Flying burgers inspired Travis Alabanza to create the searing, powerful Burgerz. Daniel Perks reviews a show that reclaims the violence and examines our own complicity:

Travis Alabanza was shocked when they were hit by a burger and a transphobic slur on Waterloo Bridge in 2016. They were not shocked when no one did anything to help them.

And that is hard to hear. Hard but unsurprising.

Burgerz Traverse Theatre
Travis Alabanza (image courtesy of Lara Cappelli)

The searing honesty and confidence with which Alabanza delivers Burgerz on a press night mired in technical issues is admirable. And it cuts to the core when they ask for help from the audience, specifically those who represent the social category of the attacker – the cis white man. Because Alabanza becomes obsessed with burgers after the event, seeking agency over violence through detailed, poetic discourse. Their prose quickly cuts to our basest instincts with meaty humour, each monologue balancing comedy and power as finely as the perfectly spiced, sizzling patty. Every portion is a juicy mouthful that leaves you wanting more.

And there’s more than just meat in this show. Burgerz is rich in subtext – the dough that becomes the burger bun; deciding on the burger box shape before the food in question; the commitment to either be a burger fan or a hot dog supporter. Each metaphor adeptly speaks to the need in which we label, categorise and limit potential. Even when thinking about the eponymous food, Alabanza pre-empts an archetypal image of said dish in the audience’s minds. It’s the emoji burger – beef of course – with the expected accoutrements of lettuce and tomato.

Burgerz Traverse Theatre
Travis Alabanza (image courtesy of Lara Cappelli)

So, when it comes to asking the cis white man for help in cooking the burger – an attempt to reclaim the violent act as one may reclaim a derogatory term and turn it into a message of empowerment – Alabanza appears nervous but determined. But they stand with unabashed vulnerability, and in doing so exude a strength far greater than the act of projectile cowardice that set them on this trajectory.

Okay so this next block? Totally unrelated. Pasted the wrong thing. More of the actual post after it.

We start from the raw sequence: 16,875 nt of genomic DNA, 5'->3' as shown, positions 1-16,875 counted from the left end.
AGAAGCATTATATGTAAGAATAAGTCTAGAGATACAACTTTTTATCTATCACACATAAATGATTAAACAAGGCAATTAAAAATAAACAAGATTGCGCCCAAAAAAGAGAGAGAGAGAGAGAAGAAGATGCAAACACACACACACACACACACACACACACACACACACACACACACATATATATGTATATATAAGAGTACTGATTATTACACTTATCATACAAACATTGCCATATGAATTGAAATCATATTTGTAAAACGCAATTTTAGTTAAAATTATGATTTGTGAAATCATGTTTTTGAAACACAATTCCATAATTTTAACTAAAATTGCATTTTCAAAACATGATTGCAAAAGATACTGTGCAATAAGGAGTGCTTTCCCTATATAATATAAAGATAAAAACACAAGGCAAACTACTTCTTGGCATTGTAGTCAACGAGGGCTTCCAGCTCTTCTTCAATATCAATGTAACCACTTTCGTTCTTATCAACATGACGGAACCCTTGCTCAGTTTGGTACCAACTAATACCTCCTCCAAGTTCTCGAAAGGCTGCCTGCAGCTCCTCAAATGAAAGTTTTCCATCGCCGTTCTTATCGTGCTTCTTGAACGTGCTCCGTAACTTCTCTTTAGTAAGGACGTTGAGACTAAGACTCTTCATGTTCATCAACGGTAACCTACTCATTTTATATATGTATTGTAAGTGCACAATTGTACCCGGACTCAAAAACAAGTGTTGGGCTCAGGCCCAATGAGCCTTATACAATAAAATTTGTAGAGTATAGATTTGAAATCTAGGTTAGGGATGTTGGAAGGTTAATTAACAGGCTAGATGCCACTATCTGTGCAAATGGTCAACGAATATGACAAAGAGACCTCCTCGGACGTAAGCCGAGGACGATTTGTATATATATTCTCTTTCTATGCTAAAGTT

And yet – despite a solidary, supportive audience despite the courage of Burgerz to address such transphobia head-on – the mirror of a harsh current society is still reflected in Alabanza’s epilogue. It’s one that attempts to isolate, “the best tactic of oppression”, to pretend as though nothing is happening and avoid such confrontation required for equality, diversity, change.

Burgerz Traverse Theatre
Travis Alabanza (image courtesy of Lara Cappelli)

Burgerz ends with the physical act itself, this time with a promise to do better.

To stand up.

To try.

A standing ovation is the mark of agreement and consent.

Hopefully no one will be assaulted in this way again. But at least with an artist like Alabanza, and a show like Burgerz, there is a chance that someone will intervene if flying hatred wings its way through the air.


Burgerz is now playing at Traverse Theatre until 25 August 2019. For more information or to buy tickets, please visit the festival website.